The happy medium of the two is a 14" barrel. My recommendation in my professional opinion is go with the 14" or 16". Speed, accuracy, and energy are more important than a few inches. (That's what she said)
Stock: The stock should be determined by stability and mechanical needs. i.e. long range, mid range, CQB, or an overall battle rifle.
Trigger: Good luck on choosing a trigger. Single stage, two stage, adjustable, weight, reset....... Unless you are serious about shooting stick with a stock trigger. If you want the bells and whistles, I like a single stage Timney or Geisselle personally. My only advice here is don't go too light or you will end up having light strike issues. Stay above a 3.5 lb pull weight.
Optic: Your optic choice should only be chosen after you decide what caliber, and overall area you will be operating in. Distance and speed as it pertains to target acquisition are the biggest determining factors for optic choice. Getting into optics is an entirely different blog and mind you it is endless. Again my professional recommendations for a great optic is a red dot with a 3x magnifier, EoTech with 3x magnifier, Trijicon Acog, or something along the lines of a Sig Sauer TANG06 1-6X-24 tactical scope. Just a pro tip. If you can afford the Trijicon Acog go with that for an overall amazing optic.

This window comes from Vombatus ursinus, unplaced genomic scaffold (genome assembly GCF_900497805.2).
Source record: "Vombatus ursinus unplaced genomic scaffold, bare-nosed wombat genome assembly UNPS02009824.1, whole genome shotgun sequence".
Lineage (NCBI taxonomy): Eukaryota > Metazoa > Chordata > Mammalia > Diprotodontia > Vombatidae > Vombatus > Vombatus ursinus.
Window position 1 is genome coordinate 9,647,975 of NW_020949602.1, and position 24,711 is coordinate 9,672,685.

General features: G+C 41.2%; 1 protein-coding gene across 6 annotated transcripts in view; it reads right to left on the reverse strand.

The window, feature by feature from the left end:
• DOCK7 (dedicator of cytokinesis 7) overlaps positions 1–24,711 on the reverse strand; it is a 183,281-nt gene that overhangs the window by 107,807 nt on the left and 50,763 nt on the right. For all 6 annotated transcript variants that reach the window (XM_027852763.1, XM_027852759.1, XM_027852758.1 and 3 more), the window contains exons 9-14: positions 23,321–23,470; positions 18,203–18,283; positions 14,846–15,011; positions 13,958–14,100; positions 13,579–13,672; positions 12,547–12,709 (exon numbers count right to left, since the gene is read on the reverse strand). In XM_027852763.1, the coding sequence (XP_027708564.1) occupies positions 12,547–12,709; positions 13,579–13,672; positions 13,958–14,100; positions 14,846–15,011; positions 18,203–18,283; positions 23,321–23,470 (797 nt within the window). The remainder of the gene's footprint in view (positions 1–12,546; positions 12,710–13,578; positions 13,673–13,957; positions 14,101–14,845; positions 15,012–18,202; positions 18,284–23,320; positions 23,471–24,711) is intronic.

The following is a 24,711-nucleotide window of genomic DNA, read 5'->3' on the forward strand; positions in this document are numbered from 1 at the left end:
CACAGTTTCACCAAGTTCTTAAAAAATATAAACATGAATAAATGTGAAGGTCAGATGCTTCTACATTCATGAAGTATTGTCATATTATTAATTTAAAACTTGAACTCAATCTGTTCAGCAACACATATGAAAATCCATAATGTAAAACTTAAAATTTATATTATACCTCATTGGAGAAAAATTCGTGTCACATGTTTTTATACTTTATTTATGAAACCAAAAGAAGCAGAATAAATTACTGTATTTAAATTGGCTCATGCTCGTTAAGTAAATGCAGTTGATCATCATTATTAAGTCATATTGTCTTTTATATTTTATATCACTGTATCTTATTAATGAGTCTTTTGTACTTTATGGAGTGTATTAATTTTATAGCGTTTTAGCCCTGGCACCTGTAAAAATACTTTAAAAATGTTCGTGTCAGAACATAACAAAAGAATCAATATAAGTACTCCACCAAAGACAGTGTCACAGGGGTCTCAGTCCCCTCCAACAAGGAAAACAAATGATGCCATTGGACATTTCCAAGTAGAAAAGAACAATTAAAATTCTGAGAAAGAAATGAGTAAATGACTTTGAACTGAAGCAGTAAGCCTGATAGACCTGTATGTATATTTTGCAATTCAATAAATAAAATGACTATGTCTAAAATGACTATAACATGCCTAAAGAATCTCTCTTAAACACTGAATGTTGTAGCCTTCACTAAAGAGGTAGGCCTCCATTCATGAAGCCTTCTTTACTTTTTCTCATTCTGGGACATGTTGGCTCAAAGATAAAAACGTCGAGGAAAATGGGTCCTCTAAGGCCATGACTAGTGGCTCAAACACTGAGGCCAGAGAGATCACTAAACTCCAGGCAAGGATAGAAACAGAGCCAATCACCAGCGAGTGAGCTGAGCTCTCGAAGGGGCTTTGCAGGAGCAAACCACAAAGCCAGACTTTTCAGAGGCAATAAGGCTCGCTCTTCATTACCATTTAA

Back up Sights: It is always a good idea to have back up sights. Even high end optics can fail and you don't want to be standing there in a gun fight wishing you had mounted one. The most common back up sight is a micro red dot with a 45 degree offset plate. I run a Vortex Venom micro red dot or Magpul flip up sights. Both work amazing but the Magpul requires you to manually activate.
Light: Deciding to purchase a light is about like determining if you need 4 wheel drive on a vehicle for your daily life. Truly we can justify it but at the end of the day do I really need one? If you rifle is for fun, you don't shoot at night, or you lock your rifle in a safe at night, then it doesn't make sense to have a mounted light right? If your rifle is part of your home defense system, and/or you shoot at night, then absolutely. The only thing I will say about lights is the more lumen you have the brighter, but the quicker the battery runs out. You will need to play with different lumen to determine what works best for your operational environment.
We could continue going into accessories like suppressors, Peq-2 IR, and such, but from an operator's perspective don't get caught up in this nonsense and I'll blow the doors off so you have a better understanding of why I say this. All the night vision videos you see on social media except for a handful of people rent the gear and film videos. Is there anything wrong with renting and enjoying our freedoms? Absolutely not but don't spend money on things because you think it is a necessity. Do I have them? It's no ones business. (:
Have a great day and God bless,